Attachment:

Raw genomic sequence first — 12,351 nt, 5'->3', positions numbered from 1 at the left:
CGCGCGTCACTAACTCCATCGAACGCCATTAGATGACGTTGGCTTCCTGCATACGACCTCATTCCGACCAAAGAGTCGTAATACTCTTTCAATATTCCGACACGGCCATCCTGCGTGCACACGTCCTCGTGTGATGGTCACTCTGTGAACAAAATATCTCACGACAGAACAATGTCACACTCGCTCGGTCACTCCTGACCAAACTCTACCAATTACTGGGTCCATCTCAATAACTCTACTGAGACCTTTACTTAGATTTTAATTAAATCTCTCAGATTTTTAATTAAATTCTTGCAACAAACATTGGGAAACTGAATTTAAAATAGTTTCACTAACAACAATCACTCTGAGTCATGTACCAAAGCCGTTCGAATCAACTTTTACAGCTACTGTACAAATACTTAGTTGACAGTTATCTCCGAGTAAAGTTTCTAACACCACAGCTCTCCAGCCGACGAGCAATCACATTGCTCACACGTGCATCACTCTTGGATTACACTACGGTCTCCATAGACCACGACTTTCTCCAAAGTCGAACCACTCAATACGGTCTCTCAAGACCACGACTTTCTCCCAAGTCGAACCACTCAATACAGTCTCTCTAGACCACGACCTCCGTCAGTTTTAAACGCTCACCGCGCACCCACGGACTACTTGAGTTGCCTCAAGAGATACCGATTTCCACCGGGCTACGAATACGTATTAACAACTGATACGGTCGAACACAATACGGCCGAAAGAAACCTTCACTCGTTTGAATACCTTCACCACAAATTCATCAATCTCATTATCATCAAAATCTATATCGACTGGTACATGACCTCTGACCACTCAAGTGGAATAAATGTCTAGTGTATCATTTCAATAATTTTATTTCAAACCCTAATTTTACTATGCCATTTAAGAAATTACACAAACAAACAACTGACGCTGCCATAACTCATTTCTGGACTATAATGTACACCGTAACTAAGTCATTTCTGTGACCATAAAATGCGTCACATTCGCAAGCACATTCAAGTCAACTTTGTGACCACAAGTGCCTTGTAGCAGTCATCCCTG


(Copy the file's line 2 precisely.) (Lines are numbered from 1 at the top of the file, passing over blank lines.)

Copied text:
CGCGCGTCACTAACTCCATCGAACGCCATTAGATGACGTTGGCTTCCTGCATACGACCTCATTCCGACCAAAGAGTCGTAATACTCTTTCAATATTCCGACACGGCCATCCTGCGTGCACACGTCCTCGTGTGATGGTCACTCTGTGAACAAAATATCTCACGACAGAACAATGTCACACTCGCTCGGTCACTCCTGACCAAACTCTACCAATTACTGGGTCCATCTCAATAACTCTACTGAGACCTTTACTTAGATTTTAATTAAATCTCTCAGATTTTTAATTAAATTCTTGCAACAAACATTGGGAAACTGAATTTAAAATAGTTTCACTAACAACAATCACTCTGAGTCATGTACCAAAGCCGTTCGAATCAACTTTTACAGCTACTGTACAAATACTTAGTTGACAGTTATCTCCGAGTAAAGTTTCTAACACCACAGCTCTCCAGCCGACGAGCAATCACATTGCTCACACGTGCATCACTCTTGGATTACACTACGGTCTCCATAGACCACGACTTTCTCCAAAGTCGAACCACTCAATACGGTCTCTCAAGACCACGACTTTCTCCCAAGTCGAACCACTCAATACAGTCTCTCTAGACCACGACCTCCGTCAGTTTTAAACGCTCACCGCGCACCCACGGACTACTTGAGTTGCCTCAAGAGATACCGATTTCCACCGGGCTACGAATACGTATTAACAACTGATACGGTCGAACACAATACGGCCGAAAGAAACCTTCACTCGTTTGAATACCTTCACCACAAATTCATCAATCTCATTATCATCAAAATCTATATCGACTGGTACATGACCTCTGACCACTCAAGTGGAATAAATGTCTAGTGTATCATTTCAATAATTTTATTTCAAACCCTAATTTTACTATGCCATTTAAGAAATTACACAAACAAACAACTGACGCTGCCATAACTCATTTCTGGACTATAATGTACACCGTAACTAAGTCATTTCTGTGACCATAAAATGCGTCACATTCGCAAGCACATTCAAGTCAACTTTGTGACCACAAGTGCCTTGTAGCAGTCATCCCTG